In general, the inventive method consists of an in vitro or in situ transcription/translation protocol that generates protein covalently linked to the 3′ end of its own mRNA, i.e., an RNA-protein fusion. This is accomplished by synthesis and in vitro or in situ translation of an mRNA molecule with a peptide acceptor attached to its 3′ end. One preferred peptide acceptor is puromycin, a nucleoside analog that adds to the C-terminus of a growing peptide chain and terminates translation. In one preferred design, a DNA sequence is included between the end of the message and the peptide acceptor which is designed to cause the ribosome to pause at the end of the open reading frame, providing additional time for the peptide acceptor (for example, puromycin) to accept the nascent peptide chain before hydrolysis of the peptidyl-tRNA linkage.
If desired, the resulting RNA-protein fusion allows repeated rounds of selection and amplification because the protein sequence information may be recovered by reverse transcription and amplification (for example, by PCR amplification as well as any other amplification technique, including RNA-based amplification techniques such as 3SR or TSA). The amplified nucleic acid may then be transcribed, modified, and in vitro or in situ translated to generate mRNA-protein fusions for the next round of selection. The ability to carry out multiple rounds of selection and amplification enables the enrichment and isolation of very rare molecules, e.g., one desired molecule out of a pool of 1015 members. This in turn allows the isolation of new or improved proteins which specifically recognize virtually any target or which catalyze desired chemical reactions.
Accordingly, in a first aspect, the invention features a method for selection of a desired protein, involving the steps of: (a) providing a population of candidate RNA molecules, each of which includes a translation initiation sequence and a start codon operably linked to a candidate protein coding sequence and each of which is operably linked to a peptide acceptor at the 3′ end of the candidate protein coding sequence; (b) in vitro or in situ translating the candidate protein coding sequences to produce a population of candidate RNA-protein fusions; and (c) selecting a desired RNA-protein fusion, thereby selecting the desired protein.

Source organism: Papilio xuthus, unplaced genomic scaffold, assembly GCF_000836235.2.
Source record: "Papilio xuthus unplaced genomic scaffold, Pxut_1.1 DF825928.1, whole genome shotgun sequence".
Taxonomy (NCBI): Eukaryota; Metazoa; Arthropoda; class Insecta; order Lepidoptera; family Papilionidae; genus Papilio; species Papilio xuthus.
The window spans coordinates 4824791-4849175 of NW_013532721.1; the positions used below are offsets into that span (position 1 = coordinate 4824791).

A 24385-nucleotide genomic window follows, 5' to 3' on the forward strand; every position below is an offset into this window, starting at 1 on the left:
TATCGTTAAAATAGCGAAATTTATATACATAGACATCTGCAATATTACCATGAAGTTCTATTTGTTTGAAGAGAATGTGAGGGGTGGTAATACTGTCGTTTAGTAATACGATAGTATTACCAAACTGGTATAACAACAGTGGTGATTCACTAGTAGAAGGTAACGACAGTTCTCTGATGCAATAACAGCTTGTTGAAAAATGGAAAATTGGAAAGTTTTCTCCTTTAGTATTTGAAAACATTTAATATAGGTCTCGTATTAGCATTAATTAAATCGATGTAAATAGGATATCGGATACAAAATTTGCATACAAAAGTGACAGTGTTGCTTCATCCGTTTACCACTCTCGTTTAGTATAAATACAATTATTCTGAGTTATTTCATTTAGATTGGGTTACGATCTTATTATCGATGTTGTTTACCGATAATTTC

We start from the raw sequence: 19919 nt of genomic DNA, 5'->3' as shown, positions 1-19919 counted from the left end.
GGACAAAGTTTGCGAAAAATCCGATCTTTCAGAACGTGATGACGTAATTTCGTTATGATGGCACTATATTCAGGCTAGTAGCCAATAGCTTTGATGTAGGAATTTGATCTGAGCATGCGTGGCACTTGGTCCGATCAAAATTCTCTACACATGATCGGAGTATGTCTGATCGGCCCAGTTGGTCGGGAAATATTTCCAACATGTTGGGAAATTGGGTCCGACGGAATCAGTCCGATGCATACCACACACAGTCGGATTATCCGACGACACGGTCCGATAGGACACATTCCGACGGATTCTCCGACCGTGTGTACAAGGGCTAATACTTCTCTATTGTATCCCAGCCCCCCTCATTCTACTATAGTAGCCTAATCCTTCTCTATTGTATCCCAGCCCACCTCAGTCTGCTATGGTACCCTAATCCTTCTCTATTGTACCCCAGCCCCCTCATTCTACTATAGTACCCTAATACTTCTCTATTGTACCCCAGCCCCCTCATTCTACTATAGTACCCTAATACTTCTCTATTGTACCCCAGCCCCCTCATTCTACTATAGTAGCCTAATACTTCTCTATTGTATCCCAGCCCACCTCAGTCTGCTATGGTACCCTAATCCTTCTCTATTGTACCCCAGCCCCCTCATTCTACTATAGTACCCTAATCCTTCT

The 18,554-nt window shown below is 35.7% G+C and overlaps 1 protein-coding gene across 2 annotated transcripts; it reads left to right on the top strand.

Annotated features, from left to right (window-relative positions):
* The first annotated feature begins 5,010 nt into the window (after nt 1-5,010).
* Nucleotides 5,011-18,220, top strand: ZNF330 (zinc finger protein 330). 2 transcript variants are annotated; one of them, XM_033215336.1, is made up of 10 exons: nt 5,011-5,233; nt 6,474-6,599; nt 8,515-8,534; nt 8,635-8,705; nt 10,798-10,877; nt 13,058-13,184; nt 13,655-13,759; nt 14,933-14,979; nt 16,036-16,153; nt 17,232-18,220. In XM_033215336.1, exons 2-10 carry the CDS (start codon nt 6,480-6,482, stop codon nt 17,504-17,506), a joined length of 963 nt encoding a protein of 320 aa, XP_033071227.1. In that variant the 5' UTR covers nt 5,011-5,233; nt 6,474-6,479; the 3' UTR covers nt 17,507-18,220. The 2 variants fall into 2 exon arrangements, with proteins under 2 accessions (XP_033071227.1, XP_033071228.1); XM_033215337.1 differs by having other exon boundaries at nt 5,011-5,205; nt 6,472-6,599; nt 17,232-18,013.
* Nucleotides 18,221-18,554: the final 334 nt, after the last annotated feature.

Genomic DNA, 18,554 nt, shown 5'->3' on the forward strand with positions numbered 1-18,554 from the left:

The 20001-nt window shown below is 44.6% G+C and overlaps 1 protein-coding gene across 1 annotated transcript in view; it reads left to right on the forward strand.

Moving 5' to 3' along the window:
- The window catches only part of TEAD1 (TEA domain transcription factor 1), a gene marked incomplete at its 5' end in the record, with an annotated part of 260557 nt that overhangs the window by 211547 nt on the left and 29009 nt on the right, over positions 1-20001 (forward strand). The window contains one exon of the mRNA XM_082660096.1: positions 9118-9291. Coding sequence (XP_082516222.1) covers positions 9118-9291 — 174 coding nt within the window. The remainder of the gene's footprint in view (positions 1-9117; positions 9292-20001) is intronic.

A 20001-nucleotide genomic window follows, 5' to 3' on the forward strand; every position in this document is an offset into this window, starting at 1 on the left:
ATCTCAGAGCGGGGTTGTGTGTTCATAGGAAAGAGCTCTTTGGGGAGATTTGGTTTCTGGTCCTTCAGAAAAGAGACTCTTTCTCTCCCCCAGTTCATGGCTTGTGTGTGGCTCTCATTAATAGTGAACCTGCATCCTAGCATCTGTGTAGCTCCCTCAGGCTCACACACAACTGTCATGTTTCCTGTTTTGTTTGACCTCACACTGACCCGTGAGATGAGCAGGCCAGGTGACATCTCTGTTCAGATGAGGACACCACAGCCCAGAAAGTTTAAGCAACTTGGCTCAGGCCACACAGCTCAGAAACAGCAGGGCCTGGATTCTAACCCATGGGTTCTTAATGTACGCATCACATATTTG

In a related aspect, the invention features a method for selection of a DNA molecule which encodes a desired protein, involving the steps of: (a) providing a population of candidate RNA molecules, each of which includes a translation initiation sequence and a start codon operably linked to a candidate protein coding sequence and each of which is operably linked to a peptide acceptor at the 3′ end of the candidate protein coding sequence; (b) in vitro or in situ translating the candidate protein coding sequences to produce a population of candidate RNA-protein fusions; (c) selecting a desired RNA-protein fusion; and (d) generating from the RNA portion of the fusion a DNA molecule which encodes the desired protein.
In another related aspect, the invention features a method for selection of a protein having an altered function relative to a reference protein, involving the steps of: (a) producing a population of candidate RNA molecules from a population of DNA templates, the candidate DNA templates each having a candidate protein coding sequence which differs from the reference protein coding sequence, the RNA molecules each comprising a translation initiation sequence and a start codon operably linked to the candidate protein coding sequence and each being operably linked to a peptide acceptor at the 3′ end; (b) in vitro or in situ translating the candidate protein coding sequences to produce a population of candidate RNA-protein fusions; and (c) selecting an RNA-protein fusion having an altered function, thereby selecting the protein having the altered function.
In yet another related aspect, the invention features a method for selection of a DNA molecule which encodes a protein having an altered function relative to a reference protein, involving the steps of: (a) producing a population of candidate RNA molecules from a population of candidate DNA templates, the candidate DNA templates each having a candidate protein coding sequence which differs from the reference protein coding sequence, the RNA molecules each comprising a translation initiation sequence and a start codon operably linked to the candidate protein coding sequence and each being operably linked to a peptide acceptor at the 3′ end; (b) in vitro or in situ translating the candidate protein coding sequences to produce a population of RNA-protein fusions; (c) selecting an RNA-protein fusion having an altered function; and (d) generating from the RNA portion of the fusion a DNA molecule which encodes the protein having the altered function.